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U.S. Food for Peace To Aid Conflict Victims in Cote d’Ivoire and Liberia

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The U.S. Food for Peace program is coming to the aid of people suffering from the crisis in Cote d’Ivoire. Disputed elections in the West African nation have erupted into violence, forcing hundreds of thousands to flee their homes.

Secretary of State Hillary Clinton, urging an end to the conflict, stated yesterday, “Now is the time for all Ivoirians to embrace the path of peace and to unite in rebuilding Cote d’Ivoire so that future generations can enjoy the stability and prosperity that all Ivoirians deserve.”

Food for Peace is donating 4.5 million dollars to the UN World Food Programme (WFP) relief mission in Cote d’Ivoire. WFP is providing aid to those internally displaced by the fighting. A number of people have also fled Cote d’Ivoire into neighboring Liberia. Food for Peace is donating another 7.5 million to help WFP provide aid to these refugees.

The WFP relief programs remain underfunded though. Before the Food for Peace donation, WFP stated that 16 million dollars was needed to provide 6 months of food aid inside Cote d’Ivoire and another 35 million to feed the refugees in Liberia.  

If no peaceful resolution is found and with an upcoming rainy season, providing food aid will become even more difficult. The international community will need to remain engaged on the crisis in Cote d’Ivoire, fighting hunger and building peace.

Food for Peace got its start during the Eisenhower administration and became a key part of American foreign policy. President Eisenhower urged nations to explore all means of using food to build peace. Food for Peace became a part of the United States Agency for International Development (USAID) during the Kennedy administration.

The recent House budget dramatically slashed international food aid, including the Food for Peace program. The cuts come at a time of enormous world instability, and escalating hunger will make it much worse. Nearly 1 billion people suffer from hunger worldwide.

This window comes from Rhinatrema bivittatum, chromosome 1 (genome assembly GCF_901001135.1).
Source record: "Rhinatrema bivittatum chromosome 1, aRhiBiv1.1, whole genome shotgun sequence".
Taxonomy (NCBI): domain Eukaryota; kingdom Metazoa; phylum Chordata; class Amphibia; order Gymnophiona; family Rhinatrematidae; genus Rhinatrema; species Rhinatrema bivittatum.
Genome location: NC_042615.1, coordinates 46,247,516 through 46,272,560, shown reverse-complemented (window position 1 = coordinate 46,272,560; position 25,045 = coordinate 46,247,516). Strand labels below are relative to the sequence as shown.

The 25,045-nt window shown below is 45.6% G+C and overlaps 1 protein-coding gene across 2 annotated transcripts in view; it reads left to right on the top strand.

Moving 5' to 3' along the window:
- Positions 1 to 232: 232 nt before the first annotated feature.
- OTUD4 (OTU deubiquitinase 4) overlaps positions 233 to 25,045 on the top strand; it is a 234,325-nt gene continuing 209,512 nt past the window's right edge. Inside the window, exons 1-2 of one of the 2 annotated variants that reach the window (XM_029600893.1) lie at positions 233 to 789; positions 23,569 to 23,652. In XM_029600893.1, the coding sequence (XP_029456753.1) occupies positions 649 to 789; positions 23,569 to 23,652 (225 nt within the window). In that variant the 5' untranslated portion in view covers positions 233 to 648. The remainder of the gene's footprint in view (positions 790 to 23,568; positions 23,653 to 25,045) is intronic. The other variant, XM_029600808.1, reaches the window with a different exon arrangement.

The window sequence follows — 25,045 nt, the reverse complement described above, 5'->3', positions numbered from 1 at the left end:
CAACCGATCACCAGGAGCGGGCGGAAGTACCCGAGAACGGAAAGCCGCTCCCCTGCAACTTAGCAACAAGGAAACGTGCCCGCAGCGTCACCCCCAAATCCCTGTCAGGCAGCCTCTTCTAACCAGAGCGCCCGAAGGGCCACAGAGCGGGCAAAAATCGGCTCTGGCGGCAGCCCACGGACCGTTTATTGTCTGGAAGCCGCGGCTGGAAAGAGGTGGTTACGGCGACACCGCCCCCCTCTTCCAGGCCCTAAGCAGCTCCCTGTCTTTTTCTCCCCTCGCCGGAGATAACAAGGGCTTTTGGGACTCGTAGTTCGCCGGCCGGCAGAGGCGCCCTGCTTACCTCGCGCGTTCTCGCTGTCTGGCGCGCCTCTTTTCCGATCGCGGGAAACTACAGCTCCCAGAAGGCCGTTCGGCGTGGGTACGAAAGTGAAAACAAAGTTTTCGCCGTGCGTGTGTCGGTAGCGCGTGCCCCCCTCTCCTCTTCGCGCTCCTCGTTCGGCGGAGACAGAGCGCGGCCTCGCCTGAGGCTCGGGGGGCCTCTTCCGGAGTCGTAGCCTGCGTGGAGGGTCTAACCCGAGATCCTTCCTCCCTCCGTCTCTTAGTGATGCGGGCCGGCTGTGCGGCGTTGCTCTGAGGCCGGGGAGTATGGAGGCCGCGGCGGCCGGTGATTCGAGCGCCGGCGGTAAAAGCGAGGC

The World Food Program USA has set up a take action page for supporting Food for Peace and other aid programs.

About William Lambers

William Lambers is the author of several books including Ending World Hunger: School Lunches for Kids Around the World. This book features over 50 interviews with officials from the UN World Food Programme and other charities discussing school feeding programs that fight child hunger. He is also the author of Nuclear Weapons, The Road to Peace: From the Disarming of the Great Lakes to the Nuclear Test Ban Treaty, Open Skies for Peace, The Spirit of the Marshall Plan: Taking Action Against World Hunger, School Lunches for Kids Around the World, The Roadmap to End Global Hunger, From War to Peace and the Battle of Britain. He is also a writer for the History News Service. His articles have been published by newspapers including the Cincinnati Enquirer, Des Moines Register, the New York Times, San Francisco Chronicle, Buffalo News, San Diego Union Tribune, the Providence Journal, Free Lance-Star (VA), the Bakersfield Californian, the Washington Post, Miami Herald (FL), Chicago Sun-Times, the Patriot Ledger (MA), Charleston Sunday Gazette Mail (WV), the Cincinnati Post, Salt Lake Tribune (UT), North Adams Transcript (MA), Wichita Eagle (KS), Monterey Herald (CA), Athens Banner-Herald (GA) and the Duluth News Journal. His articles also appear on History News Network (HNN) and Think Africa Press. Mr. Lambers is a graduate of the College of Mount St. Joseph in Ohio with degrees in Liberal Arts (BA) and Organizational Leadership (MS). He is also a member of the Feeding America Blogger Council.